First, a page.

] However, fibrous dysplasia exhibits a ground glass pattern rather than a cotton wool appearance and histopathology of the specimen tissue exhibited irregular basophilic globular cemental masses that are not seen in fibrous dysplasia. Hence, the possibility of fibrous dysplasia could be ruled out.
The present case showed connective tissue fibers as filling material between the trabeculae, which may resemble chronic sclerosing osteomyelitis.[10
] Sequestra and periosteal bone formation were absent in the radiological picture. There was no clinical history of pain or pus drainage nor evident sinus tract in relation to the lesional site. The histopathology of the lesional tissue does not show areas of abscess formation, ruling out the possibility of chronic sclerosing osteomyelitis.
The histopathology of COD most commonly resembles cemento-ossifying fibroma.[1
] Cemento-ossifying fibroma, although not always, shows characteristic connective tissue capsule surrounding the lesional tissue, but is well demarcated grossly and microscopically and therefore is most often received as intact specimen.[1
] But, the COD is received as multiple bits as it is not demarcated from the surrounding bone. Because the biopsy specimen of the present case was received in multiple bits, it is in accordance with gross picture of COD. The trabeculae and cemental masses in cemento-ossifying fibroma most commonly blend with that of connective tissue whereas in case of COD, the trabeculae or the cemental masses will be retracted from the surrounding connective tissue,[1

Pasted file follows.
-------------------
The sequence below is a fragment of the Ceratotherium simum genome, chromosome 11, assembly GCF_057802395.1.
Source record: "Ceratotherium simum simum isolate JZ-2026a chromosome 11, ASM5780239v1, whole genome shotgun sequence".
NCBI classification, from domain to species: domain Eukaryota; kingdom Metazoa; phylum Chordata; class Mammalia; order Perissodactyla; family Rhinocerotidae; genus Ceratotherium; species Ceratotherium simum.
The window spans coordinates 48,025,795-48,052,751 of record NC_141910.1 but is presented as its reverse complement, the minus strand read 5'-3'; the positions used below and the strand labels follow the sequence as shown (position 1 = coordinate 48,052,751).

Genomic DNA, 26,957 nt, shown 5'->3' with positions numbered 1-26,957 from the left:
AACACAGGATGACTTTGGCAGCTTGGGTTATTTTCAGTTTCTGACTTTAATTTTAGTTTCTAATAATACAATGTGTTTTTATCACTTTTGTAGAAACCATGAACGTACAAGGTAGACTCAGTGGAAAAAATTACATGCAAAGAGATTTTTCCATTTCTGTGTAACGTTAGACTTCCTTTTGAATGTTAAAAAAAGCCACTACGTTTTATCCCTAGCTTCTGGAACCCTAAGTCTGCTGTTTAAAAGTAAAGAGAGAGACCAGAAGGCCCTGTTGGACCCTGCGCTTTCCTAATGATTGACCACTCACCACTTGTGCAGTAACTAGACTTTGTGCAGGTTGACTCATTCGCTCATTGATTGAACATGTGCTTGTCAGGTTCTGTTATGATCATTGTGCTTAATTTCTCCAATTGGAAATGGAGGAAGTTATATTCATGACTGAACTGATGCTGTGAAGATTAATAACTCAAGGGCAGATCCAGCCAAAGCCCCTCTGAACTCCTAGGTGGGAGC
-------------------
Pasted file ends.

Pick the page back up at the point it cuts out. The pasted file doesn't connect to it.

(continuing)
] which is also seen in this case. Therefore, the diagnosis is less likely to be cemento-ossifying fibroma.
Because this case demonstrated impaction of permanent premolars in the maxillary left and mandibular left quadrants, the possibility of Gardner’s syndrome has to be questioned as earlier reports suggested misdiagnosing Gardner’s syndrome as COD.[10
] However, as skeletal, skin manifestations and intestinal polyps of Gardner’s syndrome were not seen, it eliminates the possibility of Gardner’s syndrome.
The mandibular left quadrant showed radiopacity in relation to the apex of the root surface of the retained deciduous molar. However, the received specimen did not show any attachment to the apex of the root, a feature of cementoblastoma.[6
] The present case demonstrated the cemento-osseous tissue with the absence of fusion to the apex of the tooth root, which rules out the possibility of cementoblastoma.
In addition, the mandibular left quadrant also showed unilocular radiolucency that resembled a dentigerous cyst in histopathological findings. However, earlier reports suggested FCOD in association with simple bone cyst,[2
] which exhibits a cystic cavity not lined by a cystic epithelium. As the present case consisted of cystic lining epithelium, the possibilities of it being simple bone cyst are ruled out. To our review, this is the first case of FCOD with cystic lining epithelium to be reported.